Compounding the problem is co-occurring substance abuse. Studies indicate that approximately 80 percent of incarcerated individuals with mental illness also have a substance abuse disorder.

The typical scenario played out daily throughout our legal system is that a person who is arrested due to behavior related to mental illness is charged with a criminal offense. He or she may be unruly or have a history of failing to appear, so cash bail is set in order to protect the community or assure the personís appearance at subsequent hearings. Unable to post bail, such people sit in jail awaiting trial.

When trial eventually comes around (and if competency is not an issue) they are released on time served or with a suspended sentence, with the condition that they must engage in mental health and/or substance abuse treatment. They are let out the front door of the courthouse to continue to fend for themselves. Some are fortunate enough to have concerned and committed family members to help them, but most do not. Without professional intervention the person cycles back through the legal system.

Mental Health Courts

In the past when mental health treatment is ordered there has been very little communication between the courts and the mental health centers providing the services. In an effort to resolve this disconnect and better address the needs of individuals with mental illness in the criminal justice system, courts have begun collaborative programs, commonly known as mental health courts. The purpose of these programs is to reduce recidivism through treatment that is supervised by the court while also holding the person accountable for his/her behavior.

The specifics on how each program operates vary among jurisdictions depending primarily on the resources available. The general model is that when the defendant is identified as having a mental illness and the illness is related to the charged offense, he/she will be referred to the program. The program is operated by a mental health professional usually affiliated with the community mental health center. The mental health professional will meet with the defendant and his or her attorney to discuss the program. If the defendant agrees, an assessment will follow and a determination made as to whether the person meets the eligibility criteria for admission into the program. Defense counsel can then discuss the defendantís entry into the program with the prosecutor as part of a pre- or post-adjudicatory resolution to the case.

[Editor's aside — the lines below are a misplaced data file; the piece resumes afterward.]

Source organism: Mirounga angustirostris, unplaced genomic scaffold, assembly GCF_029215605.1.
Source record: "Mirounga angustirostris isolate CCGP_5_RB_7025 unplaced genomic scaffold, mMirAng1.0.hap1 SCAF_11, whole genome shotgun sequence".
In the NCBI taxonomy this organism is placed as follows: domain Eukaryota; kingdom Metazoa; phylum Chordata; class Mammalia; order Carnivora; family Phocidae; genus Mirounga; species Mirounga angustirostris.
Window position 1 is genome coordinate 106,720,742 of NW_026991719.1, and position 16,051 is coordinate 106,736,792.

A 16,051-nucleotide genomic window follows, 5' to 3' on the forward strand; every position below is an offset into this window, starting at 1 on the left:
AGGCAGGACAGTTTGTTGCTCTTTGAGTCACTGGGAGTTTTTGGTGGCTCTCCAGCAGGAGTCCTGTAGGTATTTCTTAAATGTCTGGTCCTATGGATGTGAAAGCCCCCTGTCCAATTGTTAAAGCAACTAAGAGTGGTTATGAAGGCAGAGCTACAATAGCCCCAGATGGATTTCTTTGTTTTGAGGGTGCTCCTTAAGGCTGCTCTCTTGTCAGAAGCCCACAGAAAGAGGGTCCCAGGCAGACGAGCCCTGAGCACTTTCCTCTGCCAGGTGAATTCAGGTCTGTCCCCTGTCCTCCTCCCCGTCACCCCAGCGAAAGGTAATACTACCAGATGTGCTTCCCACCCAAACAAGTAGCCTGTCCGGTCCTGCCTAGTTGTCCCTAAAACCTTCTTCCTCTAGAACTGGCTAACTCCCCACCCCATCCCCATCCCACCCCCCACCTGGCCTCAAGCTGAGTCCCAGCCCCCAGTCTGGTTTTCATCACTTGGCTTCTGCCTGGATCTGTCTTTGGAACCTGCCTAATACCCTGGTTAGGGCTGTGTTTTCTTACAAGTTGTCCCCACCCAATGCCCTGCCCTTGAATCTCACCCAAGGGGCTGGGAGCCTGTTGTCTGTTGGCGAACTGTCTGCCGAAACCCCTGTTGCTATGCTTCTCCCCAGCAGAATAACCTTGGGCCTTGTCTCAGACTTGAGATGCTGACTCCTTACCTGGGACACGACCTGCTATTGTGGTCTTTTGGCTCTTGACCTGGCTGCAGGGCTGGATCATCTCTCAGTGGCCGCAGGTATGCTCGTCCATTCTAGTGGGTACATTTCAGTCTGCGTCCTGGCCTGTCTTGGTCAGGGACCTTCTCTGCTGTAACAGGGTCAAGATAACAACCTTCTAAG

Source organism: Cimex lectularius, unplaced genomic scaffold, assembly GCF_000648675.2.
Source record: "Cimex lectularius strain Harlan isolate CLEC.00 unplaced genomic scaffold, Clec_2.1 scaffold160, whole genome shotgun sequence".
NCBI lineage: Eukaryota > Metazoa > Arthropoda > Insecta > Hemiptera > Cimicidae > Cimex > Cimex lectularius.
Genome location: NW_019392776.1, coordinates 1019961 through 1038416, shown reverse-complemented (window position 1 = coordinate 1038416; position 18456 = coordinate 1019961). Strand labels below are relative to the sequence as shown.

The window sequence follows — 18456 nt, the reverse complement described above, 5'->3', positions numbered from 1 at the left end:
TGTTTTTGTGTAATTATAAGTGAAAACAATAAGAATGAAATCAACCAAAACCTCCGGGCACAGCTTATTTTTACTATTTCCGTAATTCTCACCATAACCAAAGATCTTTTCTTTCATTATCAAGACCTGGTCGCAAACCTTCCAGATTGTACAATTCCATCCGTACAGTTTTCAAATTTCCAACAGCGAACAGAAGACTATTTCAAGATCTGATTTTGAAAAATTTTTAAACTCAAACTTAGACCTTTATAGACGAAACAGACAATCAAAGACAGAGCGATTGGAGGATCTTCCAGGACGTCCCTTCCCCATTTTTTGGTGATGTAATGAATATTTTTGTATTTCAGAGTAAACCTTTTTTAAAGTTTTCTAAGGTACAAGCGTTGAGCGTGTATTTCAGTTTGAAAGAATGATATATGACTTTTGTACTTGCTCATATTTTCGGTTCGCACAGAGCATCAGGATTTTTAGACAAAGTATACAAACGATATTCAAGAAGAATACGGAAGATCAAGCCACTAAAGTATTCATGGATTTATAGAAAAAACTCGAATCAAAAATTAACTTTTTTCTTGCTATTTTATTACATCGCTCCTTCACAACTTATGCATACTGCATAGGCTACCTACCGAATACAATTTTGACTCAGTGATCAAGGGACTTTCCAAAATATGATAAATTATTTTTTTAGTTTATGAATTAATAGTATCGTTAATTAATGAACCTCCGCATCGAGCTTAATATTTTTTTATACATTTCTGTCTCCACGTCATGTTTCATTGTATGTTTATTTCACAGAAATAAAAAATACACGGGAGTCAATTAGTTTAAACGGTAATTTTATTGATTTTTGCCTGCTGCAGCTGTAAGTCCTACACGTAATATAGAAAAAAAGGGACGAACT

The defendant may be required to undergo further evaluations following the initial assessment. These evaluations may include a psychiatric evaluation for medication and/or a substance-abuse evaluation. When all testing is completed, a treatment plan is developed. The treatment plan usually includes some form of therapy, medication management and often substance abuse treatment. The plan is then incorporated into the plea agreement.

The court disposition may contain an agreement that the case will not be adjudicated for a set period of time and will be dismissed if the defendant complies with the treatment plan and remains arrest-free. The other alternative is to make the treatment plan a condition of a suspended or deferred sentence. Compliance with the treatment plan is then monitored and the participant typically is required to report to the court for periodic case reviews.

This court model is not unique to cases involving mental illness. Similar programs such as drug courts and the Academy Program have been in existence in New Hampshire for years. However, this program deals with the rather more obscure world of mental illness. The goal of mental health court programs is to have the defendant with a mental illness address the underlying cause of his or her behavior and have it treated effectively in order to avoid further charges.

Hon. James Leary is a New Hampshire district court judge.